Your caravan or recreational vehicle (RV) is a home away from home, offering all the creature comforts you need, including a bathroom, kitchen and sleeping facilities. To keep all these facilities in good working condition, thorough and timely service and maintenance checks are required.
We’ve made things simple for you by breaking down how often you should be checking things, how to recognise specific faults and when it’s time to call on the experts.
Keeping on top of servicing and maintenance means being organised. Knowing how to service your caravan includes undertaking annual servicing, regular general maintenance and winter preparation and maintenance. Also, you should make intermittent maintenance checks on the following items:
- Brake adjustment procedure: To be performed in strict accordance with the manufacturer’s instructions.
- Brake drum/hub: The brake drum should be checked for excessive wear in accordance with our safety checklist. Also, anytime the drum is replaced, a new magnet should be installed (if the brakes are electric).
If any item in your caravan stops working, attend to it immediately. If it’s an electrical item, check it and if necessary replace the fuse. If this doesn’t resolve the problem, call an electrician to professionally inspect the entire system. If you notice a gas leak, switch off the valve, evacuate the caravan and seek emergency help.
Things you can DIY before your next service appointment
In between your routine and specific checks, be sure to keep up with the things you can do yourself to maintain your own caravan, if only to identify what outside professional help you may require.
Regular routine checks should include:
- Road lights and electrical connections between car and caravan
- Tyre condition, age and pressure.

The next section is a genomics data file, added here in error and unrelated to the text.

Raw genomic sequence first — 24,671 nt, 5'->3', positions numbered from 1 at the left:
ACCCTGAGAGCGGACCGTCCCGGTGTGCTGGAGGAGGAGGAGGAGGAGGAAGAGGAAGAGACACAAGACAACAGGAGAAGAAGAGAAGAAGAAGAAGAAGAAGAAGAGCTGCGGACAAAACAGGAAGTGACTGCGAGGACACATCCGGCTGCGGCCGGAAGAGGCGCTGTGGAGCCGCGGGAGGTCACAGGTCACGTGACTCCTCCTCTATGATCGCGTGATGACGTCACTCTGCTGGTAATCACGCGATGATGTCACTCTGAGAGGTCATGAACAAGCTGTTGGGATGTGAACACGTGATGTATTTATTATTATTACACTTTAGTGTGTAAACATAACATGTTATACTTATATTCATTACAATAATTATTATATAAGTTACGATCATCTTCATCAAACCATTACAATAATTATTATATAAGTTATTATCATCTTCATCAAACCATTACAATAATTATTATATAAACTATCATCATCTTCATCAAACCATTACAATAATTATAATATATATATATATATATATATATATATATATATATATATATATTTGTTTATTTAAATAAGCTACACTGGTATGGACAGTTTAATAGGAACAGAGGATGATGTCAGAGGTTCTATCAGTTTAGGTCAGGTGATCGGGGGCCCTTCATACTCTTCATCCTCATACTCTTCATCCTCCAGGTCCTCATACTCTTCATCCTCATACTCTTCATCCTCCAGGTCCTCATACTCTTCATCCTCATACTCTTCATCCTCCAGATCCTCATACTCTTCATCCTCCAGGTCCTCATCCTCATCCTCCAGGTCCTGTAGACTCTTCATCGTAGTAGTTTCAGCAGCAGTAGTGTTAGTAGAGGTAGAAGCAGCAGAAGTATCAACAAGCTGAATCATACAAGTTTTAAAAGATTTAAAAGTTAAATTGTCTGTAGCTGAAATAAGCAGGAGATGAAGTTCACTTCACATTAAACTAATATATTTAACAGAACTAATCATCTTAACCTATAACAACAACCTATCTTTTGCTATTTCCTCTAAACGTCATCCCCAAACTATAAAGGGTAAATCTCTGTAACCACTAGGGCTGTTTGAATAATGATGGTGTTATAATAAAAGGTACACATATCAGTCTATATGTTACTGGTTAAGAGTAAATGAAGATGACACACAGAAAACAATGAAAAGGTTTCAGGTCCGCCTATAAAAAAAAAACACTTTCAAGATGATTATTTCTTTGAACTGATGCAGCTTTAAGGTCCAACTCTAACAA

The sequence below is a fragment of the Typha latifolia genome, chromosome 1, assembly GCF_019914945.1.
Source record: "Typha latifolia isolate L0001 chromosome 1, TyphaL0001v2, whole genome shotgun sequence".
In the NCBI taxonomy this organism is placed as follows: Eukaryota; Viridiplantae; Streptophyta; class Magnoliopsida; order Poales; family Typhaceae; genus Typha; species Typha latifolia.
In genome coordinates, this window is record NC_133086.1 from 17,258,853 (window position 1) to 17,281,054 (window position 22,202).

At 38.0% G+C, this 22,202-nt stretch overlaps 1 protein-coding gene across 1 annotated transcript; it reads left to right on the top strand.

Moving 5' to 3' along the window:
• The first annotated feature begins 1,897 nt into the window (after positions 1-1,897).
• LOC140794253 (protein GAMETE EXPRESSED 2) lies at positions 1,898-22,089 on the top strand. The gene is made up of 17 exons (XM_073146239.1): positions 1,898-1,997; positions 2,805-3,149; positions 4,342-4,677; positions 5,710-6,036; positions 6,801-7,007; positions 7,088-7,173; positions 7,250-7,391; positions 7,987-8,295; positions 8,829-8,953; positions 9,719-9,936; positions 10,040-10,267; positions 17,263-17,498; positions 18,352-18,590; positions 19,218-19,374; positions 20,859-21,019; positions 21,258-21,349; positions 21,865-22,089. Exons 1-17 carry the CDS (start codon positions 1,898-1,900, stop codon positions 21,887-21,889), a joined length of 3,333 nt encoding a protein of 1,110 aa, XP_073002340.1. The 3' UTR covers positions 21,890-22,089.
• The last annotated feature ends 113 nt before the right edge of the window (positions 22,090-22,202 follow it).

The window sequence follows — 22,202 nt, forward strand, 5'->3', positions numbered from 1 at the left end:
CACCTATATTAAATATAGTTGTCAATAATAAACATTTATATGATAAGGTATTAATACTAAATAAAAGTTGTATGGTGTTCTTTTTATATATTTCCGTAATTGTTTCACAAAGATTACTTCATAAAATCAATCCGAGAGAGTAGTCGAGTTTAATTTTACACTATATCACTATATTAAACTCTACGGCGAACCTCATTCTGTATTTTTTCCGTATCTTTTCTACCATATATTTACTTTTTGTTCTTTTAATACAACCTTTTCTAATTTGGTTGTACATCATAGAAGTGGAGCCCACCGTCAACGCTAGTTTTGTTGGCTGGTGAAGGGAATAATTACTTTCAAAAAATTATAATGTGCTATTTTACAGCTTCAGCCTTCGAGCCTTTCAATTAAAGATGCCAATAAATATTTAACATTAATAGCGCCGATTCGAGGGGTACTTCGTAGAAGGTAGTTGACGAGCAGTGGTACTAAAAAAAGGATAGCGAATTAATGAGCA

- Wheel rims – check for kerbing damage
- Wheel nut tightness (80 kilometres after servicing and before each trip)
- Greasing of the coupling head (however, for special purpose sway-control couplings like the AL-KO AKS range, you don’t want to lubricate the ball at all, since this will negate the effect of the friction pads which grip the ball and resist caravan sway)
- Condition of breakaway cable and clip
- Battery charge state
- Visual condition of flexible gas hoses and regulator connections
- Flame colour from cooker and gas appliances (if yellow flames appear, consult a professional)
- 12-pin or 7-pin connection cables, plugs and sockets for signs of wear or looseness
- The residual current device (RCD) cut-out safety test switch – make sure it works
- All water hoses – ensure tightness of connections
- Ventilation and gas drop-out vents – check they are not blocked or obscured
- The stabiliser friction pads for wear or contamination (for AKS sway-control couplings)
Call on the experts
We recommend that you engage an RVM Australia accredited service technician for any works on your caravan or motorhome. RVM technicians are bound by the RVM Australia code of ethics and work to the highest standards. It’s the safest option and may also save you from having to replace things due to inadequate repair.
Look for the RVM Australia badge when sourcing your local manufacturer or technician and be sure to contact one for matters relating to:
- Gas equipment or connections to gas appliances
- Mains electrical supply
- Any work on chassis or brakes including removal and refitting of brake drum Fitting items directly to the chassis
- Electric brake controllers
- Damp checking
- Warranty work
- Repairs to exterior bodywork
- Floor delamination or ‘spongy floor’
Now that you know how to service your caravan, you’ll be assured the safest and most comfortable holiday experience for you and your family. For things you can DIY, check our hints and tips for changing your caravan tyre [changing your caravans tyre] and repairing a leaking roof.